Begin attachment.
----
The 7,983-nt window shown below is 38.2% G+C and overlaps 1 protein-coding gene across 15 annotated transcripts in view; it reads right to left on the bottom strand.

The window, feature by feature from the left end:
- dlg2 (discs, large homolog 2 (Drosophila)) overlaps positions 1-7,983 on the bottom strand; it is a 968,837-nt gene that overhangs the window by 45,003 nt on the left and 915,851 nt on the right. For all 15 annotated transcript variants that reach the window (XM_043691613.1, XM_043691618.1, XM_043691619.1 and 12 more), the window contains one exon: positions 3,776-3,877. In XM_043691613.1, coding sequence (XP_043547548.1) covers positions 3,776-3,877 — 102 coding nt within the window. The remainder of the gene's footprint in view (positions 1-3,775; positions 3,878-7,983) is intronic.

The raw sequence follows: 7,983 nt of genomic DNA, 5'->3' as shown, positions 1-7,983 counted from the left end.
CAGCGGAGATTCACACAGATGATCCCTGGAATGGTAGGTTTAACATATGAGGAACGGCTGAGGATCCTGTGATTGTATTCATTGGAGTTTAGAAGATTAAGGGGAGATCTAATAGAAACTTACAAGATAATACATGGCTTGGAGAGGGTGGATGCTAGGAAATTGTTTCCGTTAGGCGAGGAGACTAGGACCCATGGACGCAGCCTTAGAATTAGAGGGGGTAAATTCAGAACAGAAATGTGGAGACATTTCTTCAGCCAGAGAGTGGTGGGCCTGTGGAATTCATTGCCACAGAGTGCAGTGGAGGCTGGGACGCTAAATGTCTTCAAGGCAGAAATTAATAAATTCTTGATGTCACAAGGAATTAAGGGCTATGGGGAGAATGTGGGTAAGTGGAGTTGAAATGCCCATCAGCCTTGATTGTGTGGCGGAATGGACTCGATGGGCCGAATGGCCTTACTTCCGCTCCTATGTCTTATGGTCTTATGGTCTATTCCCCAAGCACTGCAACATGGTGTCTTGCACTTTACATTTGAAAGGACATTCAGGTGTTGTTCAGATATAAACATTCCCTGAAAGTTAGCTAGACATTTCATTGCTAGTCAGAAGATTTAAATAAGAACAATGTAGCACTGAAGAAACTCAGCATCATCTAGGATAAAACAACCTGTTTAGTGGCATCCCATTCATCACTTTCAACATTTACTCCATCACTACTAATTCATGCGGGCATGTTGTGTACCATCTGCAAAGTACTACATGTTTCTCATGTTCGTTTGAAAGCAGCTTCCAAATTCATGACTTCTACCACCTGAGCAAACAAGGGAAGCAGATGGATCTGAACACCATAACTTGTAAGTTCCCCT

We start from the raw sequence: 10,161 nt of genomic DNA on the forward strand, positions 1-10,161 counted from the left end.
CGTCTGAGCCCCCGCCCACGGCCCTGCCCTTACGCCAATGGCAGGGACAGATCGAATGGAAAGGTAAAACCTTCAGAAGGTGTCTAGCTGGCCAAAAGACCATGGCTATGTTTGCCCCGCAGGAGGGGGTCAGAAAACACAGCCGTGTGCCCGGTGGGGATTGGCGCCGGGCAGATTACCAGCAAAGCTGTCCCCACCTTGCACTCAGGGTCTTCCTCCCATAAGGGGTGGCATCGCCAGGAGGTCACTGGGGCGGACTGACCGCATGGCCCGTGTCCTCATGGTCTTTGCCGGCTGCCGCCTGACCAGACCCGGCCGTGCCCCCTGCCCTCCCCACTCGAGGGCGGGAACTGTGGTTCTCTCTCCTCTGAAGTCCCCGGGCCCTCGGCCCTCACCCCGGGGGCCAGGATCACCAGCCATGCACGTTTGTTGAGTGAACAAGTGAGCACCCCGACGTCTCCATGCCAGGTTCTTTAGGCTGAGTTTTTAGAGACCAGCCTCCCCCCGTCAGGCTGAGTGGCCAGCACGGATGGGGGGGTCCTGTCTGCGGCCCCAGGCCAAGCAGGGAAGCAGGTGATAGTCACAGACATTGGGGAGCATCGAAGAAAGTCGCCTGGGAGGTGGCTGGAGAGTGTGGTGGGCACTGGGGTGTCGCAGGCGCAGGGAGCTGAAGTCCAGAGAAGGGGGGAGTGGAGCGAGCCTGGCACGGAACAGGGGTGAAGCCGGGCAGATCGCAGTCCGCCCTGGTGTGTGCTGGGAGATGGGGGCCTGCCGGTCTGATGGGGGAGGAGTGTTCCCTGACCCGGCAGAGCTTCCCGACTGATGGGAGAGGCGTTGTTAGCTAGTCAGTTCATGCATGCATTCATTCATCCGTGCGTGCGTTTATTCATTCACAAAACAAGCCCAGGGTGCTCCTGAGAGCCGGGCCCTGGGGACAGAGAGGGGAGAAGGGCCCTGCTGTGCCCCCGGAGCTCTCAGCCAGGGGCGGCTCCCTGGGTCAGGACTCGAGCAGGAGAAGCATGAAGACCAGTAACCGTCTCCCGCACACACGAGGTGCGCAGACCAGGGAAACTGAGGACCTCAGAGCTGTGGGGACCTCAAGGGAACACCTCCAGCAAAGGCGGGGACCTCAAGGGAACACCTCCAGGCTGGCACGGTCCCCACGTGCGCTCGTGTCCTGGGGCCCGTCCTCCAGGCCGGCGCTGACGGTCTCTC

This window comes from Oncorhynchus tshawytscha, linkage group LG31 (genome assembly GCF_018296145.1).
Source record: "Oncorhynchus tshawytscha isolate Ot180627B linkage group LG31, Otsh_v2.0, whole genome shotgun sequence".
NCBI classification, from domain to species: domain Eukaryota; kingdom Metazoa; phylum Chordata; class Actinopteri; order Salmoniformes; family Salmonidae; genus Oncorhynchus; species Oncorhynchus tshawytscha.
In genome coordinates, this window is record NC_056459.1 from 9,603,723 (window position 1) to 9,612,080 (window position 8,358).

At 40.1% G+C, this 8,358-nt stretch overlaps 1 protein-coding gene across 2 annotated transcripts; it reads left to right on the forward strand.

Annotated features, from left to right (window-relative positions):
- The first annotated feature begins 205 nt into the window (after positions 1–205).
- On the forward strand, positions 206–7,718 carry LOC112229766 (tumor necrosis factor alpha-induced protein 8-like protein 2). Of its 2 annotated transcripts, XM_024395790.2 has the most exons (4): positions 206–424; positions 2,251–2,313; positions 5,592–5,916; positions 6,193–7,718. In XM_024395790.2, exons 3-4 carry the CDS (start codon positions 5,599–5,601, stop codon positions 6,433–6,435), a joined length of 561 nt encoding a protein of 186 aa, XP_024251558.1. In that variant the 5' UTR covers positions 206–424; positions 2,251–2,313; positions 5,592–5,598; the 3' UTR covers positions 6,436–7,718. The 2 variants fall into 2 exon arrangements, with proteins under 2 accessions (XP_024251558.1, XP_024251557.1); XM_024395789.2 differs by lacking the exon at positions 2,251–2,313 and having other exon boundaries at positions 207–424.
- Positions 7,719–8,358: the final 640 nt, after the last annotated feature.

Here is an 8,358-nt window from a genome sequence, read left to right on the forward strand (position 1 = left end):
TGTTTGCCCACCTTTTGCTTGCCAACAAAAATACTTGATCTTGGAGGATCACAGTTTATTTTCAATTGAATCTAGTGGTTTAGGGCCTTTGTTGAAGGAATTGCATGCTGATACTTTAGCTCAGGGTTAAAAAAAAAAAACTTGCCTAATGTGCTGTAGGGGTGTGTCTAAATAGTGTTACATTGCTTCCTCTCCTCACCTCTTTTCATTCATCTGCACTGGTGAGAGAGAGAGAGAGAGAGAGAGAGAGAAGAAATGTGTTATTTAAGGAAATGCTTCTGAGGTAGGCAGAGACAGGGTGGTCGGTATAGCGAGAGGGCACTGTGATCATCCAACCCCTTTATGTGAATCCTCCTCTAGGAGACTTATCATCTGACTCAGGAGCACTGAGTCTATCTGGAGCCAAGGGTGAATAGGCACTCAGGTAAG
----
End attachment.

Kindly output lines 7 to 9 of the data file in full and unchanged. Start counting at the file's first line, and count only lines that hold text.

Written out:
CGTCTGAGCCCCCGCCCACGGCCCTGCCCTTACGCCAATGGCAGGGACAGATCGAATGGAAAGGTAAAACCTTCAGAAGGTGTCTAGCTGGCCAAAAGACCATGGCTATGTTTGCCCCGCAGGAGGGGGTCAGAAAACACAGCCGTGTGCCCGGTGGGGATTGGCGCCGGGCAGATTACCAGCAAAGCTGTCCCCACCTTGCACTCAGGGTCTTCCTCCCATAAGGGGTGGCATCGCCAGGAGGTCACTGGGGCGGACTGACCGCATGGCCCGTGTCCTCATGGTCTTTGCCGGCTGCCGCCTGACCAGACCCGGCCGTGCCCCCTGCCCTCCCCACTCGAGGGCGGGAACTGTGGTTCTCTCTCCTCTGAAGTCCCCGGGCCCTCGGCCCTCACCCCGGGGGCCAGGATCACCAGCCATGCACGTTTGTTGAGTGAACAAGTGAGCACCCCGACGTCTCCATGCCAGGTTCTTTAGGCTGAGTTTTTAGAGACCAGCCTCCCCCCGTCAGGCTGAGTGGCCAGCACGGATGGGGGGGTCCTGTCTGCGGCCCCAGGCCAAGCAGGGAAGCAGGTGATAGTCACAGACATTGGGGAGCATCGAAGAAAGTCGCCTGGGAGGTGGCTGGAGAGTGTGGTGGGCACTGGGGTGTCGCAGGCGCAGGGAGCTGAAGTCCAGAGAAGGGGGGAGTGGAGCGAGCCTGGCACGGAACAGGGGTGAAGCCGGGCAGATCGCAGTCCGCCCTGGTGTGTGCTGGGAGATGGGGGCCTGCCGGTCTGATGGGGGAGGAGTGTTCCCTGACCCGGCAGAGCTTCCCGACTGATGGGAGAGGCGTTGTTAGCTAGTCAGTTCATGCATGCATTCATTCATCCGTGCGTGCGTTTATTCATTCACAAAACAAGCCCAGGGTGCTCCTGAGAGCCGGGCCCTGGGGACAGAGAGGGGAGAAGGGCCCTGCTGTGCCCCCGGAGCTCTCAGCCAGGGGCGGCTCCCTGGGTCAGGACTCGAGCAGGAGAAGCATGAAGACCAGTAACCGTCTCCCGCACACACGAGGTGCGCAGACCAGGGAAACTGAGGACCTCAGAGCTGTGGGGACCTCAAGGGAACACCTCCAGCAAAGGCGGGGACCTCAAGGGAACACCTCCAGGCTGGCACGGTCCCCACGTGCGCTCGTGTCCTGGGGCCCGTCCTCCAGGCCGGCGCTGACGGTCTCTC

This window comes from Oncorhynchus tshawytscha, linkage group LG31 (genome assembly GCF_018296145.1).
Source record: "Oncorhynchus tshawytscha isolate Ot180627B linkage group LG31, Otsh_v2.0, whole genome shotgun sequence".